By Philippa Montgomerie, Partner in DLA Piper Scotland’s Intellectual Property Group
While most companies recognise the importance of registering their Intellectual Property, many fail to protect their patents when they are challenged by competitors.
Often, this is because they fear that to do so would be expensive and time-consuming. The consequence? The full commercial potential of their innovation is lost as their ideas or technologies are appropriated and exploited by their rivals for their own gain.
Nowhere is this more important than in the technology sector where a robust IP position is vital to protect the cutting-edge innovation on which companies’ success is predicated. For firms in the life-sciences, electronics, oil and gas and renewables sectors, which rely on new technologies to steal a march on their competitors, protecting intellectual property rights must be a fundamental part of their business strategy.
Many companies I speak to have registered their IP rights but don’t realise how important it is to talk to advisers at an early stage about how to put in place a strategy to protect them. Securing a patent is just the beginning of the story. Because IP rights in the main give the owner a monopoly right they are of most value if they are enforced against competitors.
Often companies, particularly smaller ones, think that they can’t do anything about challenges to their patents because they can’t afford to. Alternatively, they do not want to enforce their own IP in case they are drawn into costly disputes. However, there are relatively inexpensive strategies that they can put in place, or be ready to put in place, in order to protect or preserve their market position. Failing to do so can allow rival companies overtake them by exploiting their cutting-edge technology.
For example, assessing at an early stage, the relative strengths and weaknesses of your position and the competitors could give you leverage to negotiate a better commercial position - such as a cross license of overlapping technologies or a jurisdictional monopoly - without resorting to court action.
If a dispute does arise, many companies are choosing to instruct Scottish IP lawyers to argue cases that are being heard in England because it is more cost-effective than engaging the services of lawyers in London. Clients can benefit from the same level of legal expertise for half to two-thirds of the typical London fee.
Although IP litigation is comparatively rare, disputes are fairly common. Litigation is generally undesirable because it is costly - both financially and in management time -sometimes prohibitively so for a small company. Also, the outcome can be uncertain.
On our experience, most IP disputes are resolved without litigation, through negotiation, mediation and arbitration - finding the ‘win-win’ solution that both parties can live with.
There are situations that tend to favour one of the other method of resolving a dispute - for example a situation where parties have an ongoing relationship outside of the issue in dispute is often best resolved in a structured negotiation / mediation. Sometimes it is best to wait the situation out and see how the landscape changes in time - however, do this having gained a full picture of what rights you may be relinquishing by not taking the action now.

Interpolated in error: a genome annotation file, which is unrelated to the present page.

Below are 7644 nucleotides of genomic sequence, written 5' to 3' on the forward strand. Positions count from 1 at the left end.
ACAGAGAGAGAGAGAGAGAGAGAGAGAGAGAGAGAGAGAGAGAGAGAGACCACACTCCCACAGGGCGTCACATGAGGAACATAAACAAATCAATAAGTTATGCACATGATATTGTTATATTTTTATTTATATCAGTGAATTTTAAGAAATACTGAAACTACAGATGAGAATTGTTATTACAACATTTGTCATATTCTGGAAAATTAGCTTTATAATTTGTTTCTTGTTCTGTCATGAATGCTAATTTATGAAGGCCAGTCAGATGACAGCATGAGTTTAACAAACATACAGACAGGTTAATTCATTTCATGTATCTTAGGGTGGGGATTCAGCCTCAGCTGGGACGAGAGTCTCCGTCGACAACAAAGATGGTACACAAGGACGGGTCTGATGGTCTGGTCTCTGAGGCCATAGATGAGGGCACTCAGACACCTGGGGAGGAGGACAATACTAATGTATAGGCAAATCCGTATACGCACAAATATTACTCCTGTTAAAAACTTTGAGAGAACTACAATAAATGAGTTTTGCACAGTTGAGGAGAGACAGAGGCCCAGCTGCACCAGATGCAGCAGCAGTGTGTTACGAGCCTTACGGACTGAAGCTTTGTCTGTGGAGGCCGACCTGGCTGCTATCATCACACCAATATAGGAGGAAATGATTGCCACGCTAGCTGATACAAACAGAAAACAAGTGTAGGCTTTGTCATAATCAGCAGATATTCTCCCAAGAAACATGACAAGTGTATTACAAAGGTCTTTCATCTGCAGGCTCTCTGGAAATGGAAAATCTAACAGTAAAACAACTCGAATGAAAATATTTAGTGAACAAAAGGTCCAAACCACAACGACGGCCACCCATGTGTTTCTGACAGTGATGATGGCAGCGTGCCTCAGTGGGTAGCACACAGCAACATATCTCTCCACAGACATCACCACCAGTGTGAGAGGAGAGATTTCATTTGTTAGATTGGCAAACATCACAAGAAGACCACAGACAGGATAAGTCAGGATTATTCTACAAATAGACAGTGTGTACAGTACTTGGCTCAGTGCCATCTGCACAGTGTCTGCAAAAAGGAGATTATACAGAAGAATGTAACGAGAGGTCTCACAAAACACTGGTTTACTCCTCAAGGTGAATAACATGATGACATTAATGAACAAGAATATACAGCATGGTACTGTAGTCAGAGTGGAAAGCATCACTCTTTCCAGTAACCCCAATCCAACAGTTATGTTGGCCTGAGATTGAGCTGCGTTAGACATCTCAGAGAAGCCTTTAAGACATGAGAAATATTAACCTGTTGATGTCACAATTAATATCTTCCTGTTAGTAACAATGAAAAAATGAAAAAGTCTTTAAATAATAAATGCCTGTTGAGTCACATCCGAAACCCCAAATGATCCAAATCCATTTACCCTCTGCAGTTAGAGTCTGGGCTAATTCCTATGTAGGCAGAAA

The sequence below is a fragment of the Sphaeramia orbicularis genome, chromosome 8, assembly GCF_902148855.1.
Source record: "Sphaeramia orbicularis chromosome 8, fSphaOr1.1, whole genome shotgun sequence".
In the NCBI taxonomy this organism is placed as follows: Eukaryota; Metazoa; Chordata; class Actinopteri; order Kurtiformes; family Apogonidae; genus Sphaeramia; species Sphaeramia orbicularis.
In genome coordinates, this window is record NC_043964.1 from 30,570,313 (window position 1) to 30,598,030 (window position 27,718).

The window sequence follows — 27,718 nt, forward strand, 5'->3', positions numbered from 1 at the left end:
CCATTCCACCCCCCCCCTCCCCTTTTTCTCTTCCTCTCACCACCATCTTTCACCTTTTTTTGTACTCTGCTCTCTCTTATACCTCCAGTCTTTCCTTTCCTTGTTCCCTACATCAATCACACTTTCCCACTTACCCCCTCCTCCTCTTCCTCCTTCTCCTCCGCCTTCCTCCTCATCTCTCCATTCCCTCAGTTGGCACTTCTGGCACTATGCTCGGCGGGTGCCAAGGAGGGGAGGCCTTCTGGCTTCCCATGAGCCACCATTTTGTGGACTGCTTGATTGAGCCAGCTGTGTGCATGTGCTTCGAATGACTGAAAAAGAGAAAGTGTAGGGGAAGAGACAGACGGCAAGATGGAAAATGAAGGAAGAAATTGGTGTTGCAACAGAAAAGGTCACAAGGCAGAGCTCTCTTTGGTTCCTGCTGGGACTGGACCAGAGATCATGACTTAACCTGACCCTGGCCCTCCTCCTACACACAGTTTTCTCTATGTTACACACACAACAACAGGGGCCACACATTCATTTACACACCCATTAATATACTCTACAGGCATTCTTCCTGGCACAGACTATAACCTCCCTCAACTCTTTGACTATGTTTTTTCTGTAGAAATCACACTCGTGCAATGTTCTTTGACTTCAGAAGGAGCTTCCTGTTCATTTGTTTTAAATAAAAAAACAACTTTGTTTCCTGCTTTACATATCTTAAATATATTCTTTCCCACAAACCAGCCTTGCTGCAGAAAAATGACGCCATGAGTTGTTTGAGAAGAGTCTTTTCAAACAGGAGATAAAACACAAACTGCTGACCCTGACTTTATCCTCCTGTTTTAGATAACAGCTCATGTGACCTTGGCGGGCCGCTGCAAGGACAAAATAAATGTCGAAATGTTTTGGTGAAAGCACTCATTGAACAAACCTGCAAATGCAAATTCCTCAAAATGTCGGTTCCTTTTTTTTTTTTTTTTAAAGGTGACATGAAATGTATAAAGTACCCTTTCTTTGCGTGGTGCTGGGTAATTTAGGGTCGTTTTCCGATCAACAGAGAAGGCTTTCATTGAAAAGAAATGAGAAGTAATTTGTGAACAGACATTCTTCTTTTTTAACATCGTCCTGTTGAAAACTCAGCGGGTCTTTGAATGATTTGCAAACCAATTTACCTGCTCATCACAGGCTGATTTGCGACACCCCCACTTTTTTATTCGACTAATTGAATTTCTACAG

The key is being properly informed of your options at an early stage, weighing up the pros and cons and making an informed strategic decision rather than not taking any action at all in case it is costly.
Questions we've found that are most usefully asked at the outset of any dispute include:
What do I want / need to achieve? What are the key issues for our business? What jurisdictions are important? How much is this IP worth? What resources do I have, in time and money? Is it worth it - how strong is my position anyway?
By way of guidance, here are some helpful tips to prevent or resolve IP disputes:
Get your IP right at the start. Register your intellectual property and make sure your patent application is as strong as possible and covers your commercial plans
Look after your IP portfolio. Keep it up to date; ensure territorial coverage is adequate and relevant to your commercial activities. Make follow-on patent applications for improvements
Make your IP known. Mark your products or technologies “Patented” or ®
There are two sides to every IP dispute. Be aware of other party’s IP and what the gaps are between the two
Forewarned is forearmed – locate third party IP before it becomes a problem
Can you attack third party IP before you get to a dispute? Many options are available, some allowing you to strike at IP anonymously such as through a centralized European opposition procedure
The relative strength of both parties are a big factor in any dispute, but there may be ways you can level the field
Due diligence and preliminary analysis of your and/or the other party’s IP portfolio will save you time and money in the long run and allow you to make an informed decision on the options that best suit your circumstances, resources and needs
Does your company insurance policy dictate the options you have? In any event you should notify your insurers early. Discuss with your advisers whether there is a policy to reduce your costs exposure - both yours and a third party's
Control any early communications so as not to make inadvertent threats, waive privilege on confidential documents or make admissions in settlement discussions that could be held against you
Get specialist professional advice early from advisors that understand the legal AND commercial issues at stake